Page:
[darcs-users] UTF-16 (was: Default binary masks)

Sean E. Russell ser at germane-software.com
Wed Nov 26 01:47:12 UTC 2003

Hash: SHA1

On Tuesday 25 November 2003 19:59, Trevor Talbot wrote:
> The 1 - 6 codepoint variable encoding.  By being "less" variable,
> UTF-16 becomes more efficient to process.

Well, that's true.

> UTF-16 is just as stateless and error resistant as UTF-8 within a
> resistant on the codepoint level.  For example, UTF-8 is not stateless
> and error resistant in the face of a bit stream.

Error restistant at the codepoint level, yes.  If you have a stream realiable 
at the level of 2 bytes, then UTF-16 is error resistant.  However, UTF-16 is 
still not stateless.  I, once again, state the trivial case: you need the 
byte order from the start of the stream.  Since you need information from the 
start of the stream, UTF-16 is, by definition, not stateless.

> dealing with 16 bit codepoints.  If your underlying file access is on
> an octet basis (as it would be in most of the systems in this
> discussion), then you read, write and move 2 octets at a time on that

This assumes that you're starting at the front of the stream, which is why 
UTF-16 isn't stateless.  If you have to "start counting" from the start of 
the stream, it isn't stateless.  It is only stateless if you know you are 
dropping into the stream on a double-byte boundry, which is much less 
probable than a that you're dropping in on a byte boundry.

> This goes back to having to interoperate with byte-oriented tools.  If
> it's necessary, UTF-16 is a bad choice.  It's worth a note that Apple

Yeah, I didn't say it was impossible; just that it is considered a "bad 

> default.  Unicode in an OS is one of those things that needs to be
> supported by most APIs to be really useful.

You and I completely agree here.  Without OS support -- or, even, language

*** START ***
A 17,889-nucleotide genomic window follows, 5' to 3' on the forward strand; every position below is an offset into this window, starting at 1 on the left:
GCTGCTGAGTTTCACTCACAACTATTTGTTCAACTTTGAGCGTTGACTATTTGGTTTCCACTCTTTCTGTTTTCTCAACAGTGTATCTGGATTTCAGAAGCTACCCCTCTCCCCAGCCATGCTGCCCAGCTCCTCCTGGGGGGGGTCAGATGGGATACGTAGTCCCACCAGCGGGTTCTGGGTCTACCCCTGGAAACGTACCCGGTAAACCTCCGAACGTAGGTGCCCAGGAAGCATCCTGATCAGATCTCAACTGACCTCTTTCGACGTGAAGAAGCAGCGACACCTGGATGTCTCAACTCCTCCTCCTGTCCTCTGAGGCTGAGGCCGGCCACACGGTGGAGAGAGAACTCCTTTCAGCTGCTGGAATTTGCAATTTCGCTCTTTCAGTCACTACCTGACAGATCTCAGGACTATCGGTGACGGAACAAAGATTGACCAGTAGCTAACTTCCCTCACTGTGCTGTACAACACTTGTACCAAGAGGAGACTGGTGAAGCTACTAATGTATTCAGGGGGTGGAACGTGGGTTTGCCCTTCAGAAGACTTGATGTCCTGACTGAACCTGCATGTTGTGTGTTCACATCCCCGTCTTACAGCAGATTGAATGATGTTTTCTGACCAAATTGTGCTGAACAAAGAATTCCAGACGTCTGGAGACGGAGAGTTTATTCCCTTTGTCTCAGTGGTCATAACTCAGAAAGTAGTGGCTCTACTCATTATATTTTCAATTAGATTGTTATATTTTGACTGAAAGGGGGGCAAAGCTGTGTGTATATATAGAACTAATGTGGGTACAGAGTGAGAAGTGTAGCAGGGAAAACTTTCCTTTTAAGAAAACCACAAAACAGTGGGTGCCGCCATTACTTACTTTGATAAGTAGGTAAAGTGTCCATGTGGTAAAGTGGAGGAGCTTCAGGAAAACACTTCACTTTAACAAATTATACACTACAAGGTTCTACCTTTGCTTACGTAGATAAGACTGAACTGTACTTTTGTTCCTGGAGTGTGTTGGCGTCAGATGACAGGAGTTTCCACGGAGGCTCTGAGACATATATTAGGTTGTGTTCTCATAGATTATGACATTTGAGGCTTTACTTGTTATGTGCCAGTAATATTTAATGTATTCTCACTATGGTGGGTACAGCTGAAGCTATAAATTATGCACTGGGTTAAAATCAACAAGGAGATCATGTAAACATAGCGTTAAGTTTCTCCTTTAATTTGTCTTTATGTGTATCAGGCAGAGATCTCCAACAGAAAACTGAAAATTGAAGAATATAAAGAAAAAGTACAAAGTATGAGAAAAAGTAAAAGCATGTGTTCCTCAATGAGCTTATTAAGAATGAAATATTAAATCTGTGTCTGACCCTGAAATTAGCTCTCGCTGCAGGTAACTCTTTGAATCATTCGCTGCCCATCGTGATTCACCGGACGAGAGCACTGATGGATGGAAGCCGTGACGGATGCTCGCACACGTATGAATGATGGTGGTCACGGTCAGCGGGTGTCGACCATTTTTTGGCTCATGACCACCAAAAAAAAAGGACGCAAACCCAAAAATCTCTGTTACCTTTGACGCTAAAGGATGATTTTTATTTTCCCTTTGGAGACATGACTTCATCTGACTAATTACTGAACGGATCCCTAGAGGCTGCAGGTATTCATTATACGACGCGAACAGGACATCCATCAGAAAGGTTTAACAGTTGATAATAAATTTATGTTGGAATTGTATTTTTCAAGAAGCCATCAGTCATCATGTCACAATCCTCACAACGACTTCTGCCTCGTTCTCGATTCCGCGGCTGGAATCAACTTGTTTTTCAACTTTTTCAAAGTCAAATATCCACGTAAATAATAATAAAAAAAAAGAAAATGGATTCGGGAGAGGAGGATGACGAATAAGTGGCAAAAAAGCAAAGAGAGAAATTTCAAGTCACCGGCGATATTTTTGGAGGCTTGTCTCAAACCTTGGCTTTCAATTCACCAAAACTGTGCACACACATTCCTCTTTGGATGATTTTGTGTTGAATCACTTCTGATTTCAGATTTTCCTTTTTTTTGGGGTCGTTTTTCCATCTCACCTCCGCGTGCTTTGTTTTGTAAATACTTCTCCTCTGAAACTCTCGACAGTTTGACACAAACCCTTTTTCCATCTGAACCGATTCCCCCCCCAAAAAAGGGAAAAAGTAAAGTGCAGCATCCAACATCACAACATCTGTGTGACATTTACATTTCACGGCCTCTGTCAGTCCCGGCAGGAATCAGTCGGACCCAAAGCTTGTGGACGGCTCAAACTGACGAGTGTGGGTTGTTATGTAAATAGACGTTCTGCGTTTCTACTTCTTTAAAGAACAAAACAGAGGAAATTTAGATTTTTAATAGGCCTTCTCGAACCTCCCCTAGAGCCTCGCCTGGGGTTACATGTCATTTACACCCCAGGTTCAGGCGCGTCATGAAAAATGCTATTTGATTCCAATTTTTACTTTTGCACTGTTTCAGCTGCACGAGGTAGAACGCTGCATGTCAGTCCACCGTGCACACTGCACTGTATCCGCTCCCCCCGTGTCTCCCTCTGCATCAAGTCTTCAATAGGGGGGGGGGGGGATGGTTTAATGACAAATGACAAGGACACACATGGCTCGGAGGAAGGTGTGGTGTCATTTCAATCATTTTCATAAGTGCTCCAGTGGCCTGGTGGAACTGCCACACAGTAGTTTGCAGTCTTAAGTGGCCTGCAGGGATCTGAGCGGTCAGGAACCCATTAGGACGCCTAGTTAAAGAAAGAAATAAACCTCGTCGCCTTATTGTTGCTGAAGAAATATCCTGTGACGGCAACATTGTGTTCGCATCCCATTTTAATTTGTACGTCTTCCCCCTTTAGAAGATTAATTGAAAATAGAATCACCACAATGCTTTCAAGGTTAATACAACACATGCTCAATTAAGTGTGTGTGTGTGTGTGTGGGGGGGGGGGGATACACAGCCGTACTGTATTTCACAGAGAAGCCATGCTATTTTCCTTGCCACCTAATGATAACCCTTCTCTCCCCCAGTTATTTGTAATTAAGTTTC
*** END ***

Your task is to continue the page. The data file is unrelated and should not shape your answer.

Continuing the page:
support, dealing with Unicode is a pain.

> necessarily have to be at the beginning of the stream.  UTF-16 is
> assumed to be in Big Endian format unless otherwise marked (either out
> of band, or with the first codepoint of the stream being 0xFFFE).

Which is fine... except -- as I understand -- Windows encodes all UTF-16 files 
in Little Endian format.  That's enough, IME, to render the convention 

> This is not a requirement.  Underlying storage of codepoints is beyond
> the scope of Unicode processing.  If a byte (for UTF-16) or a bit (for
> UTF-8) is inserted or deleted, you have corrupt data, and there is
> nothing you can do at the Unicode processing level to correct it.  This
> is the domain of storage and transfer systems.

My point was that inserting a spurrious byte (or deleting one) in the sequence 
of a UTF-8 stream will only have local effects -- it will not affect the 
interpretation of characters more than 6 bytes away in any direction.  If a 
byte is added or dropped in a UTF-16 stream, the UTF-16 decoder will get a 
wrong boundry count, and the entire stream (after the error) will be 

However, your earlier point is valid: the same could be said about spurrious 
bits in a UTF-8 stream.  The significant issue is that UTF-16 is *less* 
resistant than UTF-8, because the the domain of potential corrupting events 
is larger.  Anything that will screw up a UTF-8 stream will screw up a UTF-16 
stream... and there are things that will screw up a UTF-16 stream that will 
not screw up a UTF-8 stream.

- -- 
### SER   
### Deutsch|Esperanto|Francaise|Linux|XML|Java|Ruby|Aikido|Dirigibles
### http://www.germane-software.com/~ser  jabber.com:ser  ICQ:83578737 
### GPG: http://www.germane-software.com/~ser/Security/ser_public.gpg
Version: GnuPG v1.2.1 (GNU/Linux)


More information about the darcs-users mailing list